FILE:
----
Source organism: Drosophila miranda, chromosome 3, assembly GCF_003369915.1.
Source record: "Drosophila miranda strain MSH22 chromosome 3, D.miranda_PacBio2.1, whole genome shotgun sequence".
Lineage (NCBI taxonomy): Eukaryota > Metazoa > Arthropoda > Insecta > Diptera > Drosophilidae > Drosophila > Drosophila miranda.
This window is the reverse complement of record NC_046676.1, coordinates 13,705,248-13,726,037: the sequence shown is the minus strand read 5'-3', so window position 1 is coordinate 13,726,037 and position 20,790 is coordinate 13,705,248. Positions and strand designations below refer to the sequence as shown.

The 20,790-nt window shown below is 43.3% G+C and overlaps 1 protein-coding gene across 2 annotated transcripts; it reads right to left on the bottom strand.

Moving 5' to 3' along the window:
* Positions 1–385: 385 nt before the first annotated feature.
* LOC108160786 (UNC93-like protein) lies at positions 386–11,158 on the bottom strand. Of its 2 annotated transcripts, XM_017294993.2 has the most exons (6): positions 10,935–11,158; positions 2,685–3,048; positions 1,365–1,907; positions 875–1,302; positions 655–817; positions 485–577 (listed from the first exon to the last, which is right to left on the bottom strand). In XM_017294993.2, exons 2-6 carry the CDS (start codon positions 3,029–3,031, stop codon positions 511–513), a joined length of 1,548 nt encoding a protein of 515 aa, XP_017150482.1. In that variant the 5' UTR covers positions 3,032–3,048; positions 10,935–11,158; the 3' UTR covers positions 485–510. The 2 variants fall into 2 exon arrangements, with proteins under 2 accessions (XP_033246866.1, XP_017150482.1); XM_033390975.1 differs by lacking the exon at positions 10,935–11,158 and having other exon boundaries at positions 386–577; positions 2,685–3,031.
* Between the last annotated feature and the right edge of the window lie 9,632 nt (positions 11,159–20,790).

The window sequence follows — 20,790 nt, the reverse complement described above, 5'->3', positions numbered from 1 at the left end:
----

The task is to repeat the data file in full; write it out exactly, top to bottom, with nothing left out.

Source organism: Drosophila miranda, chromosome 3, assembly GCF_003369915.1.
Source record: "Drosophila miranda strain MSH22 chromosome 3, D.miranda_PacBio2.1, whole genome shotgun sequence".
Lineage (NCBI taxonomy): Eukaryota > Metazoa > Arthropoda > Insecta > Diptera > Drosophilidae > Drosophila > Drosophila miranda.
This window is the reverse complement of record NC_046676.1, coordinates 13,705,248-13,726,037: the sequence shown is the minus strand read 5'-3', so window position 1 is coordinate 13,726,037 and position 20,790 is coordinate 13,705,248. Positions and strand designations below refer to the sequence as shown.

The 20,790-nt window shown below is 43.3% G+C and overlaps 1 protein-coding gene across 2 annotated transcripts; it reads right to left on the bottom strand.

Moving 5' to 3' along the window:
* Positions 1–385: 385 nt before the first annotated feature.
* LOC108160786 (UNC93-like protein) lies at positions 386–11,158 on the bottom strand. Of its 2 annotated transcripts, XM_017294993.2 has the most exons (6): positions 10,935–11,158; positions 2,685–3,048; positions 1,365–1,907; positions 875–1,302; positions 655–817; positions 485–577 (listed from the first exon to the last, which is right to left on the bottom strand). In XM_017294993.2, exons 2-6 carry the CDS (start codon positions 3,029–3,031, stop codon positions 511–513), a joined length of 1,548 nt encoding a protein of 515 aa, XP_017150482.1. In that variant the 5' UTR covers positions 3,032–3,048; positions 10,935–11,158; the 3' UTR covers positions 485–510. The 2 variants fall into 2 exon arrangements, with proteins under 2 accessions (XP_033246866.1, XP_017150482.1); XM_033390975.1 differs by lacking the exon at positions 10,935–11,158 and having other exon boundaries at positions 386–577; positions 2,685–3,031.
* Between the last annotated feature and the right edge of the window lie 9,632 nt (positions 11,159–20,790).

The window sequence follows — 20,790 nt, the reverse complement described above, 5'->3', positions numbered from 1 at the left end: